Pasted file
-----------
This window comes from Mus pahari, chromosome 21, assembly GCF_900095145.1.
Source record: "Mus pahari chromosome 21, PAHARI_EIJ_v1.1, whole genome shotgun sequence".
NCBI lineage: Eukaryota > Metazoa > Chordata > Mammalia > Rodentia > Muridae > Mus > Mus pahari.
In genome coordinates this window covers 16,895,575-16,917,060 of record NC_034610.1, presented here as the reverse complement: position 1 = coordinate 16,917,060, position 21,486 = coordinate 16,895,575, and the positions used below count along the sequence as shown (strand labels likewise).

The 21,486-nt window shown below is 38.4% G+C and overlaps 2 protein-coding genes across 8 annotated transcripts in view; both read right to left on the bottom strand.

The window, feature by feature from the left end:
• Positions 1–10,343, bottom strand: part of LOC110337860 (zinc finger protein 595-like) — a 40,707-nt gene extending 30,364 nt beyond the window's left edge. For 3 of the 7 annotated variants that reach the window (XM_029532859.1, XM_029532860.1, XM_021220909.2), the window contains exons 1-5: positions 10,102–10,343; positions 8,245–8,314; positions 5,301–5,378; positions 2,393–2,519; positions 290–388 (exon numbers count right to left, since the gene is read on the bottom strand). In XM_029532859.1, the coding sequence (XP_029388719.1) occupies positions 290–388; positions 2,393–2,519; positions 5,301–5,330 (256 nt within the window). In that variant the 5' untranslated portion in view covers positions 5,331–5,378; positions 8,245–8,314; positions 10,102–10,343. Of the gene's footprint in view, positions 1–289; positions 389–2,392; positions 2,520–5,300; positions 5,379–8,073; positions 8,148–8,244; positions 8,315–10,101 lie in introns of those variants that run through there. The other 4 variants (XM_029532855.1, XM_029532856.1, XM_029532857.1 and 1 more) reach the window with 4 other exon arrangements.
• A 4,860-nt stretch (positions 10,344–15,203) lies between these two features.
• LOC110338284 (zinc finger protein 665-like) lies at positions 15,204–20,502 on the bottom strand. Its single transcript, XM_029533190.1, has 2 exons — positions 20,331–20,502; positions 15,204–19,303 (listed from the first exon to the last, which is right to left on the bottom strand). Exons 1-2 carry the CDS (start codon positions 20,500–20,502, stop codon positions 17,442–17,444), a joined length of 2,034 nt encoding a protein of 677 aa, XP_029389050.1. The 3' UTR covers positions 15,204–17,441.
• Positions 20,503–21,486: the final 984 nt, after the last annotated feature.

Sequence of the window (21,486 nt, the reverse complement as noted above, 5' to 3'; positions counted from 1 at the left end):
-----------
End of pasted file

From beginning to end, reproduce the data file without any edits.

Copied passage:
This window comes from Mus pahari, chromosome 21, assembly GCF_900095145.1.
Source record: "Mus pahari chromosome 21, PAHARI_EIJ_v1.1, whole genome shotgun sequence".
NCBI lineage: Eukaryota > Metazoa > Chordata > Mammalia > Rodentia > Muridae > Mus > Mus pahari.
In genome coordinates this window covers 16,895,575-16,917,060 of record NC_034610.1, presented here as the reverse complement: position 1 = coordinate 16,917,060, position 21,486 = coordinate 16,895,575, and the positions used below count along the sequence as shown (strand labels likewise).

The 21,486-nt window shown below is 38.4% G+C and overlaps 2 protein-coding genes across 8 annotated transcripts in view; both read right to left on the bottom strand.

The window, feature by feature from the left end:
• Positions 1–10,343, bottom strand: part of LOC110337860 (zinc finger protein 595-like) — a 40,707-nt gene extending 30,364 nt beyond the window's left edge. For 3 of the 7 annotated variants that reach the window (XM_029532859.1, XM_029532860.1, XM_021220909.2), the window contains exons 1-5: positions 10,102–10,343; positions 8,245–8,314; positions 5,301–5,378; positions 2,393–2,519; positions 290–388 (exon numbers count right to left, since the gene is read on the bottom strand). In XM_029532859.1, the coding sequence (XP_029388719.1) occupies positions 290–388; positions 2,393–2,519; positions 5,301–5,330 (256 nt within the window). In that variant the 5' untranslated portion in view covers positions 5,331–5,378; positions 8,245–8,314; positions 10,102–10,343. Of the gene's footprint in view, positions 1–289; positions 389–2,392; positions 2,520–5,300; positions 5,379–8,073; positions 8,148–8,244; positions 8,315–10,101 lie in introns of those variants that run through there. The other 4 variants (XM_029532855.1, XM_029532856.1, XM_029532857.1 and 1 more) reach the window with 4 other exon arrangements.
• A 4,860-nt stretch (positions 10,344–15,203) lies between these two features.
• LOC110338284 (zinc finger protein 665-like) lies at positions 15,204–20,502 on the bottom strand. Its single transcript, XM_029533190.1, has 2 exons — positions 20,331–20,502; positions 15,204–19,303 (listed from the first exon to the last, which is right to left on the bottom strand). Exons 1-2 carry the CDS (start codon positions 20,500–20,502, stop codon positions 17,442–17,444), a joined length of 2,034 nt encoding a protein of 677 aa, XP_029389050.1. The 3' UTR covers positions 15,204–17,441.
• Positions 20,503–21,486: the final 984 nt, after the last annotated feature.

Sequence of the window (21,486 nt, the reverse complement as noted above, 5' to 3'; positions counted from 1 at the left end):